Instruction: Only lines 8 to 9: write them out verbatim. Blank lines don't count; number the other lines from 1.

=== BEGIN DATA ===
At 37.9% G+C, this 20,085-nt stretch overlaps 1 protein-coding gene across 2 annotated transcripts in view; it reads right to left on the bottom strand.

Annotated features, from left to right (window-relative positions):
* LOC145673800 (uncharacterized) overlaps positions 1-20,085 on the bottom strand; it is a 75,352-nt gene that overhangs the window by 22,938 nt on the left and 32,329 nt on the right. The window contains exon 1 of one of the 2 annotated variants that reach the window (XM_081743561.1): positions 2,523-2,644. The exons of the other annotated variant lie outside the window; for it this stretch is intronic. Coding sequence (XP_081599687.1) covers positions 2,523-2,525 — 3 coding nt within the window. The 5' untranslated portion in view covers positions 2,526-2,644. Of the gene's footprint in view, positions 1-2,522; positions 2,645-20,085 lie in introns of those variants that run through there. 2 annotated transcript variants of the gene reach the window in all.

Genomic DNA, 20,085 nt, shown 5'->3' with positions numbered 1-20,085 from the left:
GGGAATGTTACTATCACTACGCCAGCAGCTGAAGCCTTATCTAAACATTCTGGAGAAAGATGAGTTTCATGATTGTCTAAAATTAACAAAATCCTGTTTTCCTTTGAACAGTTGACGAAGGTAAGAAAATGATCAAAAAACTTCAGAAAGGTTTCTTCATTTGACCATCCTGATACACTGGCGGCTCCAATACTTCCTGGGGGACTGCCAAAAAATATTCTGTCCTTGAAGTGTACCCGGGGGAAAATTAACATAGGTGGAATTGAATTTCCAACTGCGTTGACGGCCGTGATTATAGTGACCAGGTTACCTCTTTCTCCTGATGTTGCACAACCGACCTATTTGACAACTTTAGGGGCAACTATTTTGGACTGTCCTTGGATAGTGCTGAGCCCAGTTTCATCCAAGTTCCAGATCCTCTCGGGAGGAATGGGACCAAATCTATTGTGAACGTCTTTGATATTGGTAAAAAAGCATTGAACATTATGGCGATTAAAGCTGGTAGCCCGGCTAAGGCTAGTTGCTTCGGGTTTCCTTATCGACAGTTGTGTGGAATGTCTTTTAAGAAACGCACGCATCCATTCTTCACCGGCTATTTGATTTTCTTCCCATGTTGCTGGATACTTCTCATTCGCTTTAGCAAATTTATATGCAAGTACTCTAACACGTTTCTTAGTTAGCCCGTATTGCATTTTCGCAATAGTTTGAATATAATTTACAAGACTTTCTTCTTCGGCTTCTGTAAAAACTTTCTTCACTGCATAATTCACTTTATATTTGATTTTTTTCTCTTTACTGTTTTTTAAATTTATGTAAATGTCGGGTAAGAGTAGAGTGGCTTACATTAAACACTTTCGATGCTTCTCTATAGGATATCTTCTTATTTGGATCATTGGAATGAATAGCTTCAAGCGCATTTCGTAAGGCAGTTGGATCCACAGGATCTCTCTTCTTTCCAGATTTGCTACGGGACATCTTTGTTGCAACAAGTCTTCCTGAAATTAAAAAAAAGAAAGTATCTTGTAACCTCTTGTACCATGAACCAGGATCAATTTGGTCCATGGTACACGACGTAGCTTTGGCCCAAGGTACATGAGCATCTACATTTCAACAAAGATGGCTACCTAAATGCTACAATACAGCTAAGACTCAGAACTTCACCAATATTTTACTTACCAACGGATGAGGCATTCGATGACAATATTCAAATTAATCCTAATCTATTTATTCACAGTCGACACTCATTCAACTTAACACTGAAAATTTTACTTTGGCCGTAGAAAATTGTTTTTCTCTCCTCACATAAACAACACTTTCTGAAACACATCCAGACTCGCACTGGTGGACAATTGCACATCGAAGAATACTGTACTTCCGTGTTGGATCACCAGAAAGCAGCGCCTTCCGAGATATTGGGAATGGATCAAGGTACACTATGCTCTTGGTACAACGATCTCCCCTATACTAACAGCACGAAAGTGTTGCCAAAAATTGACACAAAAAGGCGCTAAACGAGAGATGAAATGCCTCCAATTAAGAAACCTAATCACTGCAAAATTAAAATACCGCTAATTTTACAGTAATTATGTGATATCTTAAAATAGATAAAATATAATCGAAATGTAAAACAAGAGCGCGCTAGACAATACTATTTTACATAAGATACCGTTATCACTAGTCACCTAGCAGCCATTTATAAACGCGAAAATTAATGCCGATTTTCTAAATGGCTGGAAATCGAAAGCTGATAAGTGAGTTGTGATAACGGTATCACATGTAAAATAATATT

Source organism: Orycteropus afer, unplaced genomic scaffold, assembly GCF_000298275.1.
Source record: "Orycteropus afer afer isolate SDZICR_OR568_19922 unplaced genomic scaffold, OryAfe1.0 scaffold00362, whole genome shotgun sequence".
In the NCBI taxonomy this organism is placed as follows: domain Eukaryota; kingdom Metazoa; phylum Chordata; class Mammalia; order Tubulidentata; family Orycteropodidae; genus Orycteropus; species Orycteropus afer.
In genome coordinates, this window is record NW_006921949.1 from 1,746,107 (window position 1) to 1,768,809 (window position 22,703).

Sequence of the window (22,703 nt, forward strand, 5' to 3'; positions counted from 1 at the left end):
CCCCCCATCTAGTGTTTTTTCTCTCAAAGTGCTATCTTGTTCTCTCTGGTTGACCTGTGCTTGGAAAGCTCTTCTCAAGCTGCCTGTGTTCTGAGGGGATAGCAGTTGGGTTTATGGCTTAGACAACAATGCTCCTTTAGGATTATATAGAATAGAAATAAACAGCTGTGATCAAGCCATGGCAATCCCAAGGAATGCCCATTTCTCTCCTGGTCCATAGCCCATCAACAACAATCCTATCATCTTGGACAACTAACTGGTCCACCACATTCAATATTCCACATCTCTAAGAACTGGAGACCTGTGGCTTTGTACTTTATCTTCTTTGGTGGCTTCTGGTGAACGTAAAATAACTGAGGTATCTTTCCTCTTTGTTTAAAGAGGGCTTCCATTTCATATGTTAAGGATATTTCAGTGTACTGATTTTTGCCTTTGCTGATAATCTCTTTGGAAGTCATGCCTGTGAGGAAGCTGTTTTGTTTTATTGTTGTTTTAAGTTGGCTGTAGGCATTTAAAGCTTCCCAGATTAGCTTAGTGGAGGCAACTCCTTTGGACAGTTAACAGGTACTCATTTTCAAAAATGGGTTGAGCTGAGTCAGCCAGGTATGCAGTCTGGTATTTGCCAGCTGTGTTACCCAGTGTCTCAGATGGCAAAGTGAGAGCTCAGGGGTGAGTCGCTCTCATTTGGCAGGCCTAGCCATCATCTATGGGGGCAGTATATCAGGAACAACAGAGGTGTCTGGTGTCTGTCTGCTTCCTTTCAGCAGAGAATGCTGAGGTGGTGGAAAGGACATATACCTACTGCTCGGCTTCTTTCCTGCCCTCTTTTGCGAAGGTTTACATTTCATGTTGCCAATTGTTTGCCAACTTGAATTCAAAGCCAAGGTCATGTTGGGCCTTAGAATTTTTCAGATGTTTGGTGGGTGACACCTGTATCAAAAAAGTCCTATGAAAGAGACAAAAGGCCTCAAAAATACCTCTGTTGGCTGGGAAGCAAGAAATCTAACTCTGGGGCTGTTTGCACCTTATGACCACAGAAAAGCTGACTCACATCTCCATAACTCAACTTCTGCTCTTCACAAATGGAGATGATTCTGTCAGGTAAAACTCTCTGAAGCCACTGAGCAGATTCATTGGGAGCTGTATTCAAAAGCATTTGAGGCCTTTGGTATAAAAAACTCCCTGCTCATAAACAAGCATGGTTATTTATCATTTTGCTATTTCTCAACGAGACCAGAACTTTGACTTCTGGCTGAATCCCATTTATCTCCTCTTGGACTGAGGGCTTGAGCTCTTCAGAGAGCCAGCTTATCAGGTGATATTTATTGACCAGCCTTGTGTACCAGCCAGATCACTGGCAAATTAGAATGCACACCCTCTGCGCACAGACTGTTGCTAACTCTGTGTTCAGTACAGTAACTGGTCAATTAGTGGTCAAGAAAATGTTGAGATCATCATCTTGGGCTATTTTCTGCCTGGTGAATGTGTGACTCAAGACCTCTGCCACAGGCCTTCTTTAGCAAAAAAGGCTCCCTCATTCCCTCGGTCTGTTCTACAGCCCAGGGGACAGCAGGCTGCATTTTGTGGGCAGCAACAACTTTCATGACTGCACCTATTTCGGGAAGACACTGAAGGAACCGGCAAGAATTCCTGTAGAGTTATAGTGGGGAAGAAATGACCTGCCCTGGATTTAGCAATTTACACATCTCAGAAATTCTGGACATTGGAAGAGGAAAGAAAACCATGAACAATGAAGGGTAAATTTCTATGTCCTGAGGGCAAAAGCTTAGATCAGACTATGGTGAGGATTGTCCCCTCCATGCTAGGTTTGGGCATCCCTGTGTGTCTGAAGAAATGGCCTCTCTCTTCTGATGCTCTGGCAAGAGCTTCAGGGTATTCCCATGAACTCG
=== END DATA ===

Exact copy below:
In the NCBI taxonomy this organism is placed as follows: domain Eukaryota; kingdom Metazoa; phylum Chordata; class Mammalia; order Tubulidentata; family Orycteropodidae; genus Orycteropus; species Orycteropus afer.
In genome coordinates, this window is record NW_006921949.1 from 1,746,107 (window position 1) to 1,768,809 (window position 22,703).